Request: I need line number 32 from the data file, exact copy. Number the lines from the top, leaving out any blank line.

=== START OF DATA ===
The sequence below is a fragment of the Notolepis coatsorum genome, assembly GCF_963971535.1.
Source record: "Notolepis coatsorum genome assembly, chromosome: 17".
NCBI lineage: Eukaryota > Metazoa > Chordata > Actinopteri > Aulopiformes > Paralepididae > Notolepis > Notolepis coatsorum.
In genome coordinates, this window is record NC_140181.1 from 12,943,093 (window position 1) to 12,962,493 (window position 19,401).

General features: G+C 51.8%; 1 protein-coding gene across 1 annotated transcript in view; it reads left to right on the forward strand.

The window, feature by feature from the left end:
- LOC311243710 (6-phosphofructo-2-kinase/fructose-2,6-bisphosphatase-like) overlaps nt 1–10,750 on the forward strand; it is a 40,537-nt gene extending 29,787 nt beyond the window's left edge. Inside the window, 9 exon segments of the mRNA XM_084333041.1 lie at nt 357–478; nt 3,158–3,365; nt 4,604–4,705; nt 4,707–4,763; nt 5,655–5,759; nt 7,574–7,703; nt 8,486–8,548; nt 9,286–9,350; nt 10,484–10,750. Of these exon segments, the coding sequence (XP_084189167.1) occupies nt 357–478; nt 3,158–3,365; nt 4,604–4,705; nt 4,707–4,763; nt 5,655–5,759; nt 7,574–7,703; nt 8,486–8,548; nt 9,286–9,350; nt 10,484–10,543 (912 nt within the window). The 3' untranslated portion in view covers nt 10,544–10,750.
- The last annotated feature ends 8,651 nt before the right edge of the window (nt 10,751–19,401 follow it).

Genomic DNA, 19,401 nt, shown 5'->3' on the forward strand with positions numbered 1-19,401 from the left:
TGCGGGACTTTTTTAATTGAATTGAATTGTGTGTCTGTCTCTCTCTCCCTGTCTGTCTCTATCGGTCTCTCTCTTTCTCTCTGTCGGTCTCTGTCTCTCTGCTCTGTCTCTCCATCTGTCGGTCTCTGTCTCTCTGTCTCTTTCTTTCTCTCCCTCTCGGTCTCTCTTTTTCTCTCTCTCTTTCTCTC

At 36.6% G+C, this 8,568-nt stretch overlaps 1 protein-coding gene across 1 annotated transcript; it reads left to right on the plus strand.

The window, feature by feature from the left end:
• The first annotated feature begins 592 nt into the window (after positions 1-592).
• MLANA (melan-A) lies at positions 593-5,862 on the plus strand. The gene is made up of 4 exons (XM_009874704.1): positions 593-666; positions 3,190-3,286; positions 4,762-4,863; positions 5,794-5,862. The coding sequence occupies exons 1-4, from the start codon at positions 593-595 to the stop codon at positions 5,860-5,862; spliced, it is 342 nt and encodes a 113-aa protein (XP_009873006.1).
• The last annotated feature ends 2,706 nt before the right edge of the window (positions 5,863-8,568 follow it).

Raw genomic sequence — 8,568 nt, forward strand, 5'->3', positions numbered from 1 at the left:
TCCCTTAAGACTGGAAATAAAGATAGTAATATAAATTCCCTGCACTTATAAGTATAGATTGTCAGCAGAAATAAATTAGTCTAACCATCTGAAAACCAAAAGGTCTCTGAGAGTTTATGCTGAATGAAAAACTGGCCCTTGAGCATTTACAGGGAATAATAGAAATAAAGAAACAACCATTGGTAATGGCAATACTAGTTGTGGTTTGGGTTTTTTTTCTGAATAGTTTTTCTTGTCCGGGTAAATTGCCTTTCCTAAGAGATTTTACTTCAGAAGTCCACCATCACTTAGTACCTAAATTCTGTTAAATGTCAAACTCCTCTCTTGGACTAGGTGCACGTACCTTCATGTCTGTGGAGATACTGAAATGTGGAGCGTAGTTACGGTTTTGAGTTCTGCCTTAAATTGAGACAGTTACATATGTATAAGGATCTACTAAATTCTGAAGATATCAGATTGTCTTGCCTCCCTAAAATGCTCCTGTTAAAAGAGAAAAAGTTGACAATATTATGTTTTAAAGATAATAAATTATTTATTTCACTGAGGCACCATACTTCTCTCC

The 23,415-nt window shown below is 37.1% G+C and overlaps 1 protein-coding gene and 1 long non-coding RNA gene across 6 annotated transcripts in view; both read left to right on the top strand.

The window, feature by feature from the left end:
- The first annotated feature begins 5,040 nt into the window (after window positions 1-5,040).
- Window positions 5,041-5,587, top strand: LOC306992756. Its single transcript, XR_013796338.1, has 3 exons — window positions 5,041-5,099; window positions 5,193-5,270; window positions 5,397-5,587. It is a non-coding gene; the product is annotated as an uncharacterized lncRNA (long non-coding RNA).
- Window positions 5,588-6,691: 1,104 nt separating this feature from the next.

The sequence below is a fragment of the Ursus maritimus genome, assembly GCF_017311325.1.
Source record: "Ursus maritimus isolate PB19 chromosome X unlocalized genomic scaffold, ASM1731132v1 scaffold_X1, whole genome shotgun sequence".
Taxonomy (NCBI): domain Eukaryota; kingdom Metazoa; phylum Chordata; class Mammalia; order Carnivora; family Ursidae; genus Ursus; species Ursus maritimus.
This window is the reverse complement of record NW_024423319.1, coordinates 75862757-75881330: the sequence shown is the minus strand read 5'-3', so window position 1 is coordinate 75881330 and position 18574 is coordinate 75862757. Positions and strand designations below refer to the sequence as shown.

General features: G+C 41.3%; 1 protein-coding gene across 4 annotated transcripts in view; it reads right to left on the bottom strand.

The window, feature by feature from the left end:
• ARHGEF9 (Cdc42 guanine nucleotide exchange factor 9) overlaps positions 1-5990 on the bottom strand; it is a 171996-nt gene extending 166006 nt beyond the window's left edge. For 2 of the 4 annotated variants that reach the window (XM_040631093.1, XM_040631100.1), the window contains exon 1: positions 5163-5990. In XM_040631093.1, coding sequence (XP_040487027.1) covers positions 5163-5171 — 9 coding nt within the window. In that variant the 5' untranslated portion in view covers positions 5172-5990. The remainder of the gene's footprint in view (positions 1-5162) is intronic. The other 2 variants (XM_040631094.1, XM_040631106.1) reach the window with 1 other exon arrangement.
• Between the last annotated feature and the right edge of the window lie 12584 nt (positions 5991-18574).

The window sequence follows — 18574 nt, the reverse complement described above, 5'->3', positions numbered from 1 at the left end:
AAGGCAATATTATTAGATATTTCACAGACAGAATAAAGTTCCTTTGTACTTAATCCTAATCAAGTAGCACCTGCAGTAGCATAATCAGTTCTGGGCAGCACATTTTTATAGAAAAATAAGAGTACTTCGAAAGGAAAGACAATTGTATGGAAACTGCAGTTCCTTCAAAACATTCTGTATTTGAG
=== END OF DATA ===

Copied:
AAGGCAATATTATTAGATATTTCACAGACAGAATAAAGTTCCTTTGTACTTAATCCTAATCAAGTAGCACCTGCAGTAGCATAATCAGTTCTGGGCAGCACATTTTTATAGAAAAATAAGAGTACTTCGAAAGGAAAGACAATTGTATGGAAACTGCAGTTCCTTCAAAACATTCTGTATTTGAG